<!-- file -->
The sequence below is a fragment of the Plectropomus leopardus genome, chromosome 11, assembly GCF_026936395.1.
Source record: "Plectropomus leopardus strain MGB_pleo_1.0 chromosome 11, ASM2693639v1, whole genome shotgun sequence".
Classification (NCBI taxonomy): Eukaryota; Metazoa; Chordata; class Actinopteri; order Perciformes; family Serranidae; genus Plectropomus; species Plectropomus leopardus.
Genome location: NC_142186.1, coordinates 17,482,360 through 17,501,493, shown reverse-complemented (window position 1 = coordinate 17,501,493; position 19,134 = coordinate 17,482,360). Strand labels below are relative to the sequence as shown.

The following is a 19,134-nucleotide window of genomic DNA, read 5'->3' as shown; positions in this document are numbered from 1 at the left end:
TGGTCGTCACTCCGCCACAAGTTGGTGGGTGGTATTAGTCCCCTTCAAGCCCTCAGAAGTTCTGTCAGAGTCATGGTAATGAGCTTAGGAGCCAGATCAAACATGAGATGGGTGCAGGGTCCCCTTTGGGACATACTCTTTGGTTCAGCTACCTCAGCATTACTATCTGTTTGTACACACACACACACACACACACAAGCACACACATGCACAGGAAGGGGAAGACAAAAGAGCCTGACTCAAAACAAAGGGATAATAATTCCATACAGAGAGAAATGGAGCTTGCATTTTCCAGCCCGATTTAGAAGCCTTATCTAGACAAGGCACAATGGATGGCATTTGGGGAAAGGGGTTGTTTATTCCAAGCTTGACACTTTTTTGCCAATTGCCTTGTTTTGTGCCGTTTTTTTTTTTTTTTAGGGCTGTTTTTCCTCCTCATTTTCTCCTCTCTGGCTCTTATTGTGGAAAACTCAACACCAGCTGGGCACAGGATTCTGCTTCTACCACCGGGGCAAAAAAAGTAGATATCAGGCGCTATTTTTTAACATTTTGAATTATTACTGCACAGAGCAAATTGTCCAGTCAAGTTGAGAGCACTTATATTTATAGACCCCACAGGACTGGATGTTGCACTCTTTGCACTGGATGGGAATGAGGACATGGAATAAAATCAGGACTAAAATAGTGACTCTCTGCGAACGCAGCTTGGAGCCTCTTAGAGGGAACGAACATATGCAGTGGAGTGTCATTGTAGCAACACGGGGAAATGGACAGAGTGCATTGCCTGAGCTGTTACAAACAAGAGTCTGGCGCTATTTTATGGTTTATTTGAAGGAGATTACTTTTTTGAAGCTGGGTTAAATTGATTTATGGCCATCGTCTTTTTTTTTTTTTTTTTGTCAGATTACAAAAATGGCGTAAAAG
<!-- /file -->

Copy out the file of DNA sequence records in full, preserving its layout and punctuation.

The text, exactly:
The sequence below is a fragment of the Plectropomus leopardus genome, chromosome 11, assembly GCF_026936395.1.
Source record: "Plectropomus leopardus strain MGB_pleo_1.0 chromosome 11, ASM2693639v1, whole genome shotgun sequence".
Classification (NCBI taxonomy): Eukaryota; Metazoa; Chordata; class Actinopteri; order Perciformes; family Serranidae; genus Plectropomus; species Plectropomus leopardus.
Genome location: NC_142186.1, coordinates 17,482,360 through 17,501,493, shown reverse-complemented (window position 1 = coordinate 17,501,493; position 19,134 = coordinate 17,482,360). Strand labels below are relative to the sequence as shown.

The following is a 19,134-nucleotide window of genomic DNA, read 5'->3' as shown; positions in this document are numbered from 1 at the left end:
TGGTCGTCACTCCGCCACAAGTTGGTGGGTGGTATTAGTCCCCTTCAAGCCCTCAGAAGTTCTGTCAGAGTCATGGTAATGAGCTTAGGAGCCAGATCAAACATGAGATGGGTGCAGGGTCCCCTTTGGGACATACTCTTTGGTTCAGCTACCTCAGCATTACTATCTGTTTGTACACACACACACACACACACACAAGCACACACATGCACAGGAAGGGGAAGACAAAAGAGCCTGACTCAAAACAAAGGGATAATAATTCCATACAGAGAGAAATGGAGCTTGCATTTTCCAGCCCGATTTAGAAGCCTTATCTAGACAAGGCACAATGGATGGCATTTGGGGAAAGGGGTTGTTTATTCCAAGCTTGACACTTTTTTGCCAATTGCCTTGTTTTGTGCCGTTTTTTTTTTTTTTTAGGGCTGTTTTTCCTCCTCATTTTCTCCTCTCTGGCTCTTATTGTGGAAAACTCAACACCAGCTGGGCACAGGATTCTGCTTCTACCACCGGGGCAAAAAAAGTAGATATCAGGCGCTATTTTTTAACATTTTGAATTATTACTGCACAGAGCAAATTGTCCAGTCAAGTTGAGAGCACTTATATTTATAGACCCCACAGGACTGGATGTTGCACTCTTTGCACTGGATGGGAATGAGGACATGGAATAAAATCAGGACTAAAATAGTGACTCTCTGCGAACGCAGCTTGGAGCCTCTTAGAGGGAACGAACATATGCAGTGGAGTGTCATTGTAGCAACACGGGGAAATGGACAGAGTGCATTGCCTGAGCTGTTACAAACAAGAGTCTGGCGCTATTTTATGGTTTATTTGAAGGAGATTACTTTTTTGAAGCTGGGTTAAATTGATTTATGGCCATCGTCTTTTTTTTTTTTTTTTTGTCAGATTACAAAAATGGCGTAAAAG